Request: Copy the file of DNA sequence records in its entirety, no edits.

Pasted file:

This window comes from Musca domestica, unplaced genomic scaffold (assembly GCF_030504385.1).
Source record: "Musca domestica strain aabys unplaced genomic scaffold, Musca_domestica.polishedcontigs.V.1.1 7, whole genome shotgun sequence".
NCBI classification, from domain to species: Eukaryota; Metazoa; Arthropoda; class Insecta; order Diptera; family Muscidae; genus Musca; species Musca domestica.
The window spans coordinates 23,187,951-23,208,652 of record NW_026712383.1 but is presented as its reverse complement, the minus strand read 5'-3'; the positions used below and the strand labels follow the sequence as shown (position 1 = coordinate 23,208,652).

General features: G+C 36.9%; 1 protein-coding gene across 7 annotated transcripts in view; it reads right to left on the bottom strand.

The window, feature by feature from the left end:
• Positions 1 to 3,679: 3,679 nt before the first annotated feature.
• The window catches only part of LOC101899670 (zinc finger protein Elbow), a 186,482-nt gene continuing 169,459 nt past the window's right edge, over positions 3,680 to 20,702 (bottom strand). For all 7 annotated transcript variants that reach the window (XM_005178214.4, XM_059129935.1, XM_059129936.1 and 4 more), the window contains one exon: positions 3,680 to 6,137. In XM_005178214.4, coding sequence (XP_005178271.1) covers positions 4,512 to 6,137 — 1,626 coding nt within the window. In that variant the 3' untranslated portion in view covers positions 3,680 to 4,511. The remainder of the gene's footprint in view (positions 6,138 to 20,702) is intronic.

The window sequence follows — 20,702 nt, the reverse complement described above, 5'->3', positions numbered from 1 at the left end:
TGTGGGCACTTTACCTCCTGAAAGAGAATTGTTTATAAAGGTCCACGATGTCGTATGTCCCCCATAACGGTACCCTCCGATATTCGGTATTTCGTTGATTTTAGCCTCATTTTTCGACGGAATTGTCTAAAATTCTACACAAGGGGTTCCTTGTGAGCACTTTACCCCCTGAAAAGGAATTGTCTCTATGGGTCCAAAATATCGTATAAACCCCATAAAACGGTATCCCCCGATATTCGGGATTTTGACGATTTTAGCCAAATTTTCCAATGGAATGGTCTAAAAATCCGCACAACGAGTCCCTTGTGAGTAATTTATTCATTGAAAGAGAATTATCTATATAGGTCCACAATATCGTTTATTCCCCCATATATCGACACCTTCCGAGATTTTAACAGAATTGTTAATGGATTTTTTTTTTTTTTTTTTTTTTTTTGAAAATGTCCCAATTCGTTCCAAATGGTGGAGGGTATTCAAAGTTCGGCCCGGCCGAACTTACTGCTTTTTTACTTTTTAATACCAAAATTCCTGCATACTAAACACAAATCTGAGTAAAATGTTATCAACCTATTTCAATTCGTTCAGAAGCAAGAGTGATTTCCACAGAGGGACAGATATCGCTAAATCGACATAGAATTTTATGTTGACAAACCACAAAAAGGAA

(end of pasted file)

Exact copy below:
This window comes from Musca domestica, unplaced genomic scaffold (assembly GCF_030504385.1).
Source record: "Musca domestica strain aabys unplaced genomic scaffold, Musca_domestica.polishedcontigs.V.1.1 7, whole genome shotgun sequence".
NCBI classification, from domain to species: Eukaryota; Metazoa; Arthropoda; class Insecta; order Diptera; family Muscidae; genus Musca; species Musca domestica.
The window spans coordinates 23,187,951-23,208,652 of record NW_026712383.1 but is presented as its reverse complement, the minus strand read 5'-3'; the positions used below and the strand labels follow the sequence as shown (position 1 = coordinate 23,208,652).

General features: G+C 36.9%; 1 protein-coding gene across 7 annotated transcripts in view; it reads right to left on the bottom strand.

The window, feature by feature from the left end:
• Positions 1 to 3,679: 3,679 nt before the first annotated feature.
• The window catches only part of LOC101899670 (zinc finger protein Elbow), a 186,482-nt gene continuing 169,459 nt past the window's right edge, over positions 3,680 to 20,702 (bottom strand). For all 7 annotated transcript variants that reach the window (XM_005178214.4, XM_059129935.1, XM_059129936.1 and 4 more), the window contains one exon: positions 3,680 to 6,137. In XM_005178214.4, coding sequence (XP_005178271.1) covers positions 4,512 to 6,137 — 1,626 coding nt within the window. In that variant the 3' untranslated portion in view covers positions 3,680 to 4,511. The remainder of the gene's footprint in view (positions 6,138 to 20,702) is intronic.

The window sequence follows — 20,702 nt, the reverse complement described above, 5'->3', positions numbered from 1 at the left end:
TGTGGGCACTTTACCTCCTGAAAGAGAATTGTTTATAAAGGTCCACGATGTCGTATGTCCCCCATAACGGTACCCTCCGATATTCGGTATTTCGTTGATTTTAGCCTCATTTTTCGACGGAATTGTCTAAAATTCTACACAAGGGGTTCCTTGTGAGCACTTTACCCCCTGAAAAGGAATTGTCTCTATGGGTCCAAAATATCGTATAAACCCCATAAAACGGTATCCCCCGATATTCGGGATTTTGACGATTTTAGCCAAATTTTCCAATGGAATGGTCTAAAAATCCGCACAACGAGTCCCTTGTGAGTAATTTATTCATTGAAAGAGAATTATCTATATAGGTCCACAATATCGTTTATTCCCCCATATATCGACACCTTCCGAGATTTTAACAGAATTGTTAATGGATTTTTTTTTTTTTTTTTTTTTTTTTGAAAATGTCCCAATTCGTTCCAAATGGTGGAGGGTATTCAAAGTTCGGCCCGGCCGAACTTACTGCTTTTTTACTTTTTAATACCAAAATTCCTGCATACTAAACACAAATCTGAGTAAAATGTTATCAACCTATTTCAATTCGTTCAGAAGCAAGAGTGATTTCCACAGAGGGACAGATATCGCTAAATCGACATAGAATTTTATGTTGACAAACCACAAAAAGGAA